The Power of Employee Recognition

It's not all about the Benjamin's!

Benefits of Employee Recognition

What makes your employees tick? More specifically—what motivates them to go above and beyond their job duties to help the organization find and win the best possible talent? Money? Time off? Prizes?

It turns out, one of the most powerful and memorable rewards you can give an employee is actually quite basic: Recognition.

I’m not suggesting you shut down your bonus programs, say “thank you” and call it a day. But it’s worth considering what the full package of your incentive program includes to be sure it serves up both intrinsic and extrinsic rewards for maximum impact.

Extrinsic Rewards

Extrinsic reward programs are common. A successful referral hire results in a $500 bonus in the referrer’s next check, or an extra vacation week off, free lunches for a year, or even a new car (we’ve seen it!). These rewards appeal to our base consumer desires for money and stuff and experiences. They’re easy because they’re measurable, tangible, and everyone on board understands their value. They’re effective motivators because they dangle a very visible carrot in front of potential referrers.

Intrinsic Rewards

Intrinsic rewards appeal to higher philosophical desires like acceptance, achievement, and recognition. And they’re powerful, lasting motivators. A $500 bonus might be forgotten shortly after it’s spent, but for most humans, being publicly recognized among peers is tops among memorable moments of ones entire career. These kinds of rewards are endorphin-magnets, which then induce feelings of good will and accomplishment associated with the employee’s job, and the company. Intrinsic rewards are more likely to increase loyalty and job performance, too.

There are numerous ways to use intrinsic incentives to foster a sense of goodwill for and investment in your ERP from employees. For the purposes of this blog, we’re going to focus on recognition. In our travels among ERP programs that stand out, the role of recognition came up again and again.

Recognition is a mechanism with a range of applications, from a simple thank you to a company-wide ceremony and everything in between. In any case, the more meaningful the recognition, the more impact it will have. Here are some ideas for incorporating recognition into your ERP pipeline to keep employees engaged in the referral mindset.

The Application Process

When a new prospect applies through an employee referral, a simple thank you is perfect at this stage. Maybe it’s a verbal thank you passing in the hall, or a nicely-designed email or small card, or the employee’s favorite donut waiting on their desk in the morning (customization is always a nice touch). Simple is key at this stage. Recognition should be organically-tied to each successful stage of the hiring process. But starting small and simple right away will keep the connection between the referral and feelings of appreciation fresh, and allow for bigger recognition at the offer phase.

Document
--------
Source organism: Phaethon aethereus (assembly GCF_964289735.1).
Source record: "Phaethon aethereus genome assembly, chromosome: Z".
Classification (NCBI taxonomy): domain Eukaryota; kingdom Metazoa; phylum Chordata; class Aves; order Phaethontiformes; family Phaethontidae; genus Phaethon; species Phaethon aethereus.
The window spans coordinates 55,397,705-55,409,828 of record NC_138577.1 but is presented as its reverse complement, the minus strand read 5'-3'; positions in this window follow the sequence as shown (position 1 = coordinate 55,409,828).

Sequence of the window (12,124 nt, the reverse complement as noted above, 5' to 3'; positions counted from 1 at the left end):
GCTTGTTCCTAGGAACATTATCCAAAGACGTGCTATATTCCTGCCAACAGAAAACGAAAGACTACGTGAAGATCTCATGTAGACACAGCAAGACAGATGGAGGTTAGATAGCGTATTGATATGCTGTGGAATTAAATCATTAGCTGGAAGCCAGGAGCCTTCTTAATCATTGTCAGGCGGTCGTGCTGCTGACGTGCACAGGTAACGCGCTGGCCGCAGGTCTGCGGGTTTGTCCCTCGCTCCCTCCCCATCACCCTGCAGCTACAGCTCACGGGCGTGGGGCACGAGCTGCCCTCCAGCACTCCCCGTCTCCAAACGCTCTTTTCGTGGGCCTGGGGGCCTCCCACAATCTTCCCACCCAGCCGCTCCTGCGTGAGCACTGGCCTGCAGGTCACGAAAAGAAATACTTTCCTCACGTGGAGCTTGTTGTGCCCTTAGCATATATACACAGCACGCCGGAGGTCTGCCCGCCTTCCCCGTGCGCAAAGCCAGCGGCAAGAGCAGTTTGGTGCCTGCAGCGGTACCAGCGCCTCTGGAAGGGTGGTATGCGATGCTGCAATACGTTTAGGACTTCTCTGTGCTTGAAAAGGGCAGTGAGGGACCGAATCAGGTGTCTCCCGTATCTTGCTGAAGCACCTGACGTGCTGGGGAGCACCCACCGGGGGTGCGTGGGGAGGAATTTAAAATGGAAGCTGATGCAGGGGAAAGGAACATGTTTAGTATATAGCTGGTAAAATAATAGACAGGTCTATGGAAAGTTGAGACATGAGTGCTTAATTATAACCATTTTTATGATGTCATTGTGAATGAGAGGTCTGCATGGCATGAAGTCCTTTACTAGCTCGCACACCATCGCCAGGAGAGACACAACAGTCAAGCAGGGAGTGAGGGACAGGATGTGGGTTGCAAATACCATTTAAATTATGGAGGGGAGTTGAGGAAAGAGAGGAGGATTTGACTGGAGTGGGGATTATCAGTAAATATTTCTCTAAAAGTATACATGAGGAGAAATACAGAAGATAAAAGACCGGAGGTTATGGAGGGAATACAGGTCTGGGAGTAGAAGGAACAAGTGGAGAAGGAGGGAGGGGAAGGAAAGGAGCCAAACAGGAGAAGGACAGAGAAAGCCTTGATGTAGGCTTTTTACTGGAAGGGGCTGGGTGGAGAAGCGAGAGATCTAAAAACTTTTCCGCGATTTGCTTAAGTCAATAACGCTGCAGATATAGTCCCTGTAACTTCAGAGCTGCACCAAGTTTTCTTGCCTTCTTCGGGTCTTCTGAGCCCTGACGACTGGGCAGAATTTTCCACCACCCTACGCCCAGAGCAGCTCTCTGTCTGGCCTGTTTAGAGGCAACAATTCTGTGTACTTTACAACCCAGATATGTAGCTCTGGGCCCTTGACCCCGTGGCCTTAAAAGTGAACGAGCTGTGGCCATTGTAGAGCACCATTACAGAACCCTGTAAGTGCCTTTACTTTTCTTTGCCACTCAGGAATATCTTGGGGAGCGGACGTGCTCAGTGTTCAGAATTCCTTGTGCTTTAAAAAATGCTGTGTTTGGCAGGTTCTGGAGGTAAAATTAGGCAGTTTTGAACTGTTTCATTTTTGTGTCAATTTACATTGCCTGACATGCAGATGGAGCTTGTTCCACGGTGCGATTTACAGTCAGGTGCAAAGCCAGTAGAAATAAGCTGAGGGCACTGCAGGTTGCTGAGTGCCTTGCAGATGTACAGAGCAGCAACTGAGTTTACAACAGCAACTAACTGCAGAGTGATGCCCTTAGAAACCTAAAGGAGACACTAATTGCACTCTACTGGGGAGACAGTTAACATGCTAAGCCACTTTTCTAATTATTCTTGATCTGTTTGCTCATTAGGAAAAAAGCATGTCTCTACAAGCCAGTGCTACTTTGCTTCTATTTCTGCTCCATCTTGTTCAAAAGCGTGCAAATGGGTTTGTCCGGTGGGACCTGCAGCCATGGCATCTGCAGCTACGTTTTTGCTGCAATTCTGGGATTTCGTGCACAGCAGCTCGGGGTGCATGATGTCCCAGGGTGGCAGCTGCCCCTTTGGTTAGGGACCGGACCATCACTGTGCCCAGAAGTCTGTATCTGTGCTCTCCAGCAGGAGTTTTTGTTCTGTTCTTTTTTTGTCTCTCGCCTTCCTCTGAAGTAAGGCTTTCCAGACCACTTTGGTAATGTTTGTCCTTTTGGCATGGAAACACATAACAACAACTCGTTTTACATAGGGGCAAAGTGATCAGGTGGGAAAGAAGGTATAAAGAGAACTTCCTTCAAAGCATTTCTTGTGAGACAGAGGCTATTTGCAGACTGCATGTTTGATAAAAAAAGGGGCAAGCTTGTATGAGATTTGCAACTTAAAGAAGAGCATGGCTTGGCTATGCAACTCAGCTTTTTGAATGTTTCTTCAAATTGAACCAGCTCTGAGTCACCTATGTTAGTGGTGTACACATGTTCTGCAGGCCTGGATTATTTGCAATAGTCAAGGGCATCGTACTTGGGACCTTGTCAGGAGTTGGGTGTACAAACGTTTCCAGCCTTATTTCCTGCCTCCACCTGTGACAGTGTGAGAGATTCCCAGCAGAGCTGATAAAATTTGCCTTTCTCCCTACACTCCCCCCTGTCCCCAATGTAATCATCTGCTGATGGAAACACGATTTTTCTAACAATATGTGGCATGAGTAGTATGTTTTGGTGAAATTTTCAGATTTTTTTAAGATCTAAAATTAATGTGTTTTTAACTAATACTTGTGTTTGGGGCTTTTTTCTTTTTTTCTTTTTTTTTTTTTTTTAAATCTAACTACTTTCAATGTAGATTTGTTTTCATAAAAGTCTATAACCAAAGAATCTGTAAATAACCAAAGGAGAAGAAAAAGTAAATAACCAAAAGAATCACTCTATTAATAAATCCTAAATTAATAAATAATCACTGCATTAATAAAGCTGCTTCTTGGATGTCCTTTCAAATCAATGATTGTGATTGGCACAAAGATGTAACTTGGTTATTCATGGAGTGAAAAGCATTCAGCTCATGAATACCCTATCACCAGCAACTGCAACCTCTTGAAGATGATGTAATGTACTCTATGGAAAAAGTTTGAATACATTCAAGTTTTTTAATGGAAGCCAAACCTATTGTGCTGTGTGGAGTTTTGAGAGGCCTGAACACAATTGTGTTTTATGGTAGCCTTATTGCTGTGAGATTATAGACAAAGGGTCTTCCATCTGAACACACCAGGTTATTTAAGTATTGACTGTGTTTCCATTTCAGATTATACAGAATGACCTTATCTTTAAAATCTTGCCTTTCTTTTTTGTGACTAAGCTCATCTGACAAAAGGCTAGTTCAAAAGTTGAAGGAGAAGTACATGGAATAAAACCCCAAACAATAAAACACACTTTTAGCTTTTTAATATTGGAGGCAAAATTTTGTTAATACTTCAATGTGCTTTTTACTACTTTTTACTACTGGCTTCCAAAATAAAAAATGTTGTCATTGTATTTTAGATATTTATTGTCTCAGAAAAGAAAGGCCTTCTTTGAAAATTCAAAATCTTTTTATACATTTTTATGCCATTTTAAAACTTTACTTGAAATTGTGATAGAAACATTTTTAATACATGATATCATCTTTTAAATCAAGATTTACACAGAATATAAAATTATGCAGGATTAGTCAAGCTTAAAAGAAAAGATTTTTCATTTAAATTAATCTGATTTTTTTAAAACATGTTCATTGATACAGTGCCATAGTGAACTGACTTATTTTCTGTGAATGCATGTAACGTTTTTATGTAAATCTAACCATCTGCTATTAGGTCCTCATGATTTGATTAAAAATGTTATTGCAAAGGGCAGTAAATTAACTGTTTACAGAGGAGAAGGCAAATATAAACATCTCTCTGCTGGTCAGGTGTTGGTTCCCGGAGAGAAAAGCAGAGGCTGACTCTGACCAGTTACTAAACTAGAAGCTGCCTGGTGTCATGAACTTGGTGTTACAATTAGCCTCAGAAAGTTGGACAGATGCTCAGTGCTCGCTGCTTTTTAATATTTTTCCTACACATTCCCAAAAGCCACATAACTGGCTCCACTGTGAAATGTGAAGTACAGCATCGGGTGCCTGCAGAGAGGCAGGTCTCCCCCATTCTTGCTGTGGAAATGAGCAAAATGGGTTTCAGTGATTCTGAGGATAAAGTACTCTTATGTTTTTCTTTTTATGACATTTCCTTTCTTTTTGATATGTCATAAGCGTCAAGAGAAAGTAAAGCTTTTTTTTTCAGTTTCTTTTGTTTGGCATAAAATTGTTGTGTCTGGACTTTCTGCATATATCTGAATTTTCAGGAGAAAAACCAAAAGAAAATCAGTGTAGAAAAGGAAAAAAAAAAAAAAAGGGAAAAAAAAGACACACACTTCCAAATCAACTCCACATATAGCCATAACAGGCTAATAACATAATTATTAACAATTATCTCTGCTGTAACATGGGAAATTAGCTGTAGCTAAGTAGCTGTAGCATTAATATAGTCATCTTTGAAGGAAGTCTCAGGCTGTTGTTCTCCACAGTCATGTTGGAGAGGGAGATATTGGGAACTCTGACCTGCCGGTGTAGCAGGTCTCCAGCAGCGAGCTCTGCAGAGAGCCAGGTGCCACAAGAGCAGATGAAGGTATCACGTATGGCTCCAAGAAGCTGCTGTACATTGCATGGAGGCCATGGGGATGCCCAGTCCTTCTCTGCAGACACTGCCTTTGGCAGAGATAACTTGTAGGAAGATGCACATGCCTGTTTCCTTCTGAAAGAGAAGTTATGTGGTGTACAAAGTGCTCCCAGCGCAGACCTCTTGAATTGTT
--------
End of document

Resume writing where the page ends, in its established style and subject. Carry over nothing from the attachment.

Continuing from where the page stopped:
The Big Offer

Once a referral has successfully passed the application and interview phases and an offer is made, a larger recognition for the referring employee is in order. It’s important not to be redundant—if you offered a thank-you card at the application phase, consider taking the referrer to lunch, or out for a drink with close colleagues after work. A couple of event tickets is a great choice for this phase, too.

Welcoming the New Hire

When a new team member accepts an offer and begins work at the company, an email announcement to welcome the new hire and publicly thank (and encourage others to thank) the referrer is an easy but powerful way to keep the chain of appreciation and recognition going without overdoing it.

In your welcome email, be clear about what a great asset the team feels the new candidate will be, and recognize the referring employee’s role in bringing them on board. If you can tie the hire to specific anticipated benefits for a department or small group—do! This encourages other employees to appreciate the referrer, too, and energizes the group about the process of bringing new talent on board, which will benefit your referral program.

Note: While most employees love to be recognized among their peers, some may not like the public spotlight. It’s good practice to let the employee know you’ll be mentioning them in the welcome email, and give them a chance to opt out if they wish.

Recognition Tied to Job Performance

At the 90-day mark (or six months, or one year—whatever performance evaluation intervals are in place), recognize any significant contributions the new team member has made at the company, and take the time for a final thanks to the referring employee for their part. This last phase of the intrinsic incentive process can be either private or public, large or small, but it provides an important connection between tangible results of the hire and closes out the referral cycle on a positive note.

Whatever your incentive system—intrinsic, extrinsic, or a hybrid of both—phasing those incentives into the pipeline instead of a “one-off-and-done” approach helps referring employees see the real-world results of their referral, which then increases the chance that the referring employee will re-engage with the ERP when the opportunity arises.

Alen
Bubich
Founder
Ready to Turn Prospects into Customers?
 
I'm a software developer by trade with over 15 years of experience. Over the last five years I've been bitten by the entrepreneur bug. Plenty of late nights, coffee runs and day-old pizza.
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